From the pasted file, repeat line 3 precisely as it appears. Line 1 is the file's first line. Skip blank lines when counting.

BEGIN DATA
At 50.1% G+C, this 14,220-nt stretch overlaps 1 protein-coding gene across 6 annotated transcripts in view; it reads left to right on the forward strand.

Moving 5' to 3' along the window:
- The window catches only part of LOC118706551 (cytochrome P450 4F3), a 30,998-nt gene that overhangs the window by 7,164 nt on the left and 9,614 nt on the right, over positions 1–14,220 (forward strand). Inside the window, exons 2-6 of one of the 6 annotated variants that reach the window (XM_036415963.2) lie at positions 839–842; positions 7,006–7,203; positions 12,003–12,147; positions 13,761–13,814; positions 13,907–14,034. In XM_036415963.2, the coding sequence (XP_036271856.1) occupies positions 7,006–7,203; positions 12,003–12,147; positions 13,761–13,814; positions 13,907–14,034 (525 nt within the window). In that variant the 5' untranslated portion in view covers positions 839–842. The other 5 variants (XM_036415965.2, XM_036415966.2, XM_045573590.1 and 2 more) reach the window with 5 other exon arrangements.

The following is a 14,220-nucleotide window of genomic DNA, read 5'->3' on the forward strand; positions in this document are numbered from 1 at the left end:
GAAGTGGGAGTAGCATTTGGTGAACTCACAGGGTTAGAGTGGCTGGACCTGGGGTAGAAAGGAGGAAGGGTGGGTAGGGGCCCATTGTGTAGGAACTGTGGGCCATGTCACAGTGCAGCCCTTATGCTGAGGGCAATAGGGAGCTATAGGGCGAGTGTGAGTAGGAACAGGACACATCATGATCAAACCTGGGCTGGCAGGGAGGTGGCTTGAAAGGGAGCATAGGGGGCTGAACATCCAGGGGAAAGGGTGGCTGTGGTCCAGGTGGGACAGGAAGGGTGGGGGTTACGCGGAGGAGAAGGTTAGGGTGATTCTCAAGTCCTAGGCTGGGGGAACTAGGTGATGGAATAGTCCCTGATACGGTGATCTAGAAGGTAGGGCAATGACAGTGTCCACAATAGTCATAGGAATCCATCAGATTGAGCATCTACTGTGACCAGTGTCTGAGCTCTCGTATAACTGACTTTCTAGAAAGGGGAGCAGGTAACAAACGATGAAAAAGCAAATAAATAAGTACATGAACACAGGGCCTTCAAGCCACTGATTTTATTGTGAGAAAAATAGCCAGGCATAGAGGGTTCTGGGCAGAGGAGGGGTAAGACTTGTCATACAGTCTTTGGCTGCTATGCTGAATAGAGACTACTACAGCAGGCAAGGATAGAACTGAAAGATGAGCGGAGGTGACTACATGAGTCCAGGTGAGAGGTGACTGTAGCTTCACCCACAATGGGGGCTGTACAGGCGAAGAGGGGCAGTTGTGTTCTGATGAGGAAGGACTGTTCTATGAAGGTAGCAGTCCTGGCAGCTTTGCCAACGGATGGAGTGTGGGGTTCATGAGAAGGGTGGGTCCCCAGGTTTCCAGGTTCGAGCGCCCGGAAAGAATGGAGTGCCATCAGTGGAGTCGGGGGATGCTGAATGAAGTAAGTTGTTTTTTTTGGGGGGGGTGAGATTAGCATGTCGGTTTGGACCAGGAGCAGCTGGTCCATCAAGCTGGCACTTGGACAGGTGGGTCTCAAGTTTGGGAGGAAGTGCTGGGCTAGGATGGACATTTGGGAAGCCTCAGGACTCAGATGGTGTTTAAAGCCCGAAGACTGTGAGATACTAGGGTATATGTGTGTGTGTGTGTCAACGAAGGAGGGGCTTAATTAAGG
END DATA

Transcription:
- The window catches only part of LOC118706551 (cytochrome P450 4F3), a 30,998-nt gene that overhangs the window by 7,164 nt on the left and 9,614 nt on the right, over positions 1–14,220 (forward strand). Inside the window, exons 2-6 of one of the 6 annotated variants that reach the window (XM_036415963.2) lie at positions 839–842; positions 7,006–7,203; positions 12,003–12,147; positions 13,761–13,814; positions 13,907–14,034. In XM_036415963.2, the coding sequence (XP_036271856.1) occupies positions 7,006–7,203; positions 12,003–12,147; positions 13,761–13,814; positions 13,907–14,034 (525 nt within the window). In that variant the 5' untranslated portion in view covers positions 839–842. The other 5 variants (XM_036415965.2, XM_036415966.2, XM_045573590.1 and 2 more) reach the window with 5 other exon arrangements.